ORGANIZATION is sustainable in two ways. The most obvious is by making products like clean-burning stoves and solar powered lamps available to distribution gap communities. The less obvious is that we create sales network of slum youth that help them work their way out of poverty.

It sounds like your foundation’s goals and those of ORGANIZATION are very much aligned. When can we schedule a time to meet with your selection committee?


Building and Delivering a Pitch

There are many different ways you will need to communicate with others on behalf of ORGANIZATION. They include:

One-Liners

Steve Blank's XYZ

Template:

“We help X do Y doing Z.”

Example:

We help the jobless youth of Kenyan slums create substantial livings by selling life-changing products in the slums where such products are nearly unattainable.

Dave McClure's Elevator Ride

Template:

Examples:

Eric Sink's Value Positioning

Template:

Superlative ("why choose this product").

Label ("what is this product").

Qualifiers ("who should choose this product").

Example:

The most sustainable way to revitalize Kenyan youth and improve slum communities.

The VAD approach

Template:

[verb; application; differentiator]

Examples:


Elevator Speech

Steps to craft an elevator pitch:

  1. Start with “why”. Your first sentence should address your organization's purpose.
  1. Example: More than half a million young people in Kenya are unemployed but extremely talented and motivated; and, the communities in which they live are underserved and in desperate need of more sustainable products.

  1. State the problem. What is ORGANIZATION trying to solve? Why does ORGANIZATION need to exist?
  1. Example: Without opportunities to work and shop, these Kenyan slums are not given a sustainable solution that addresses some of their biggest problems.

  1. Present the solution. What strategies and initiatives are used to address the problem?
  1. Example: ORGANIZATION trains Kenyan youth to be sales professionals who go into their communities to offer products such as clean burning stoves and solar lamps. The money made from these products pays the sales agents and allows ORGANIZATION to train more youth and find more ways to improve those communities.

  1. The request. What would you like the listener(s) to do?
  1. Example: If you are interested in helping us revitalize these Kenyan slums, let us meet this afternoon to find ways your foundation can help!

Full Example:

More than half a million young people in Kenya are unemployed but are extremely talented and motivated; and, the communities in which they live are underserved and in need of more sustainable products. Without opportunities to work and shop, these Kenyan slums are not given a sustainable solution that addresses some of their biggest problems. ORGANIZATION trains Kenyan youth to be sales professionals who go into their communities to offer products such as clean burning stoves and solar lamps. The money made from these products pays the sales agents and allows ORGANIZATION to train more youth and find more ways to improve those communities. If you are interested in helping us revitalize these Kenyan slums, let us meet this afternoon to find ways your foundation can help!

Other Elevator Pitch Examples

Geoff Moore's Value Positioning Statement

Template:

For  ____________ (target customer)

who ____________  (statement of the need or opportunity)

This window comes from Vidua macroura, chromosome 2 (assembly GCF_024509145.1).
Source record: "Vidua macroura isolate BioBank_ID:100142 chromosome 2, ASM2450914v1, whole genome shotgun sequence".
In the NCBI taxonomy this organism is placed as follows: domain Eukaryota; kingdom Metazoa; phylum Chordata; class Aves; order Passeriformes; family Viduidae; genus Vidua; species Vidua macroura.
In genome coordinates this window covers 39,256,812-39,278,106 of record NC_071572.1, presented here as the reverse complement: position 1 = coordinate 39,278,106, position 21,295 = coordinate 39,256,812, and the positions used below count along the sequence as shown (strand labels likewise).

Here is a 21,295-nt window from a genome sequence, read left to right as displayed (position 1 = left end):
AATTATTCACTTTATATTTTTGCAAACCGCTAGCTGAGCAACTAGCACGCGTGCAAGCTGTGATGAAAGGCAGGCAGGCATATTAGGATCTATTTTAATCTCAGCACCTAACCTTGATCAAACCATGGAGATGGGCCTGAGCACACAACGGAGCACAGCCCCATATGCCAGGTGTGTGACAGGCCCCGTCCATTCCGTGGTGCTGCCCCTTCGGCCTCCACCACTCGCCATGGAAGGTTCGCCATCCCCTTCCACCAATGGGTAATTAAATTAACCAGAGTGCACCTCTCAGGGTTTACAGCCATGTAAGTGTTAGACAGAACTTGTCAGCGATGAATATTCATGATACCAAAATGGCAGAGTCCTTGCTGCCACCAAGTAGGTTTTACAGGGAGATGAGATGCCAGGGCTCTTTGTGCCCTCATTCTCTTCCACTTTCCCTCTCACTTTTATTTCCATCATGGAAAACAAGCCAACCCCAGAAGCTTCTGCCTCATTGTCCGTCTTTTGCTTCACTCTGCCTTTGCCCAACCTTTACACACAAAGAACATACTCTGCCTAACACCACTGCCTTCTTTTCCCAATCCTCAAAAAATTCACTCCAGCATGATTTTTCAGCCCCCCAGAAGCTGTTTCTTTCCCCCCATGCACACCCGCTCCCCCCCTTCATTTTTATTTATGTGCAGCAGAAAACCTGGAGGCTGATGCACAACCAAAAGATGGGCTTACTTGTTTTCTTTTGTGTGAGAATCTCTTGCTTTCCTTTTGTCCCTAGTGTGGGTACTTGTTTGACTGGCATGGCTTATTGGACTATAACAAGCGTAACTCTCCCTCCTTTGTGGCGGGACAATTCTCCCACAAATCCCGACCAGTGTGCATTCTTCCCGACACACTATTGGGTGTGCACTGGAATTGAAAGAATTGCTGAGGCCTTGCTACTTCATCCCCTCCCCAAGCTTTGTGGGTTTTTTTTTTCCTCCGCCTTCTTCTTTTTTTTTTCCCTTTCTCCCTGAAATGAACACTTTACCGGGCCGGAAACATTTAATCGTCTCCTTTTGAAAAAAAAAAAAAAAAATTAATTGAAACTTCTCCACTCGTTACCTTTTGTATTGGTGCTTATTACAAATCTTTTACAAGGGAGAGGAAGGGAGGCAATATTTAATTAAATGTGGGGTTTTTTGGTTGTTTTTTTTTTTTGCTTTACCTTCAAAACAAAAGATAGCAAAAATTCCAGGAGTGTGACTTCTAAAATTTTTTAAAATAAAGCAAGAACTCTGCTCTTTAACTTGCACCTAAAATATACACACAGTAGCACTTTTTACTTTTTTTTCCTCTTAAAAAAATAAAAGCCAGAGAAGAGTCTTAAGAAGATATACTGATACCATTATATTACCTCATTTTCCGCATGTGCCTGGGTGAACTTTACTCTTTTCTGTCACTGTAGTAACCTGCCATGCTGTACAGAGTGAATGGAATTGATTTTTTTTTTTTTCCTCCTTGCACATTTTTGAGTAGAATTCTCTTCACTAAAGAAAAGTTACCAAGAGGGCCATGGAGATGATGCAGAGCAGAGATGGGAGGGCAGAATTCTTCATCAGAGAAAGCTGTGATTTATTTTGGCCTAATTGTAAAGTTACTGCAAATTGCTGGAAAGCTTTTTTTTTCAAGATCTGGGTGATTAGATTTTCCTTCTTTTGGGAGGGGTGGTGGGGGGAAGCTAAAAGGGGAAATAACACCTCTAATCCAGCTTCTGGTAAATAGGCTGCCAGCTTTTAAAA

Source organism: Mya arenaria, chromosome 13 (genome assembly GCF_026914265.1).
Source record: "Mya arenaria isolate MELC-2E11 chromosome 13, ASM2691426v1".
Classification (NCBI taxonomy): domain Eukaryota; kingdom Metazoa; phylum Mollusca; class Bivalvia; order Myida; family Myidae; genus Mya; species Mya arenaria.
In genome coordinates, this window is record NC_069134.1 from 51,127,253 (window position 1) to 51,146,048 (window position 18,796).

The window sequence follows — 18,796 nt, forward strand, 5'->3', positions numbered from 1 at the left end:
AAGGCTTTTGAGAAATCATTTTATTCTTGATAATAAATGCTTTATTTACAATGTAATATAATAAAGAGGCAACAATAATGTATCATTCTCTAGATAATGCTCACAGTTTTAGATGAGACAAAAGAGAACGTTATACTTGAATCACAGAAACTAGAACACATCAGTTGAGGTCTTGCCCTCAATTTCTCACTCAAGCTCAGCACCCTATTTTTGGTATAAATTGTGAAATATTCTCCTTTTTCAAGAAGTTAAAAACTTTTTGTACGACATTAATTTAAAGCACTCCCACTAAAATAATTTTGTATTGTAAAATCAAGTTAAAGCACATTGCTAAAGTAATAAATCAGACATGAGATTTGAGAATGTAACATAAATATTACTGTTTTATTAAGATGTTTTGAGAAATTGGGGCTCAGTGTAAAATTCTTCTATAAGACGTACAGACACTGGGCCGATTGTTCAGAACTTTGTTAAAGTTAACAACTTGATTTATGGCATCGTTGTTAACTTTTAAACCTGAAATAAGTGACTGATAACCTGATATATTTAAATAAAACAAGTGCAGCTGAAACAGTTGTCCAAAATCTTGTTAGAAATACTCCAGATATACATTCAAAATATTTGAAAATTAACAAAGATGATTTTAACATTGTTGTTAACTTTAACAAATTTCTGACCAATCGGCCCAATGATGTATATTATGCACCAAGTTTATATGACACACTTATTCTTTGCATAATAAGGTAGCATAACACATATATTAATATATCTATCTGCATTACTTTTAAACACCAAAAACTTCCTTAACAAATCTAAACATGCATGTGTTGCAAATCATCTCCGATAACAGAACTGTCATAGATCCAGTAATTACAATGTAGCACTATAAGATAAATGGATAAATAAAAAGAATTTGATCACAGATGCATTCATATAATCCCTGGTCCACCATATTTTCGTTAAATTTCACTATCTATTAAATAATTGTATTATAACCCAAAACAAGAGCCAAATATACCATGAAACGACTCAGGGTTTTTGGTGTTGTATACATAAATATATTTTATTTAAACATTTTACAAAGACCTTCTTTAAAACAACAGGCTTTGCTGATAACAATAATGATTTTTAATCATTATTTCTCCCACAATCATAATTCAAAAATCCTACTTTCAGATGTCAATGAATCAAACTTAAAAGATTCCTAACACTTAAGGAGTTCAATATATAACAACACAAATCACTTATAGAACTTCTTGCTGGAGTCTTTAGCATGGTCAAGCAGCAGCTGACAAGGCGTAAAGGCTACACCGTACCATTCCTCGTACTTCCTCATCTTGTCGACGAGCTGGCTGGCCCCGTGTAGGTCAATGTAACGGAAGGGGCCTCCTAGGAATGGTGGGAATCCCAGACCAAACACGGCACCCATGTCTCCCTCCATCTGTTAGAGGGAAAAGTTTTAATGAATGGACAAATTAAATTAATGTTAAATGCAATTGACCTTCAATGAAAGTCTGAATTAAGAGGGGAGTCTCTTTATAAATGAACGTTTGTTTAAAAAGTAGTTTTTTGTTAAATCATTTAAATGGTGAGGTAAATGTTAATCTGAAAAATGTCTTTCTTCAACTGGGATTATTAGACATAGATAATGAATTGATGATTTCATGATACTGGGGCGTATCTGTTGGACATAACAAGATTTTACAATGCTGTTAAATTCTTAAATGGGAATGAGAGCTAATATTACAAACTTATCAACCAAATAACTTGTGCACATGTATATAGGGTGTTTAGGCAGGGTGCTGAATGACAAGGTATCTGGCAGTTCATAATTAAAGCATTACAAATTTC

our (product/service name) is  ____________  (product category)

that (statement of benefit) ____________ .

Example:

For any donor

who wants to provide opportunities for young adults to work their way out of poverty

our organization is a job-creating sales network that gets life-changing products into Kenyan neighborhoods.

David Cowan's Pitchcraft

Template:

  1. Highlight the enormity of the problem you are tackling.
  2. Tell the audience up front what your company sells.
  3. Distill the differentiation down to one, easy-to-comprehend sentence.
  4. Establish credibility by sharing the pedigree of the entrepreneurs, customers, or the investors.

Example:

One-on-One Meetings

Speech

Before:

During:

Written Communication

E-mail

In General


Practice

By practicing, you will be more familiar and comfortable with your pitch or speech. Some of the strategies below will help you identify continuity problems, nervous ticks and non-verbal opportunities.

Write It Out

Critique Yourself

Memorize It

Refine It


Grant Writing

Tailoring Your Grant

Making the connection with your audience is not limited to face-to-face interactions. You can find ways to tailor your grant writing in ways that connect with the selection committee and align the work of ORGANIZATION with its audience.

  1. Personalize your answers. If you have talked to anyone at the organization or on the selection committee, frame your writing as if you were talking to that specific person. Use clues from your interaction to strengthen your answers. For example, if they responded positively to the sustainability aspect of ORGANIZATION, be sure to emphasize that angle.
  2. Send thank you notes after the application is submitted. Handwritten is preferable as it adds a touch of personalization to your sentiment.
  3. Include your mission and/or values. Sometimes a question explicitly ask for your mission, but if not, be sure it is stated somewhere in your application. You do not want to miss a chance to illustrate what your organization stands for.

Common Questions and Answers

In order to strengthen and streamline the grant writing process, below are common questions asked and the answers that best highlight the work and accomplishments of ORGANIZATION.

  1. How did ORGANIZATION get started?
  1. ORGANIZATION grew out of a failed attempt to give youth entrepreneurial training and loans to start their own businesses. After two weeks of training, the pilot group expressed disinterest in taking a loan to start their own business when they had no experience or confidence in their abilities to do so and feared going into debt.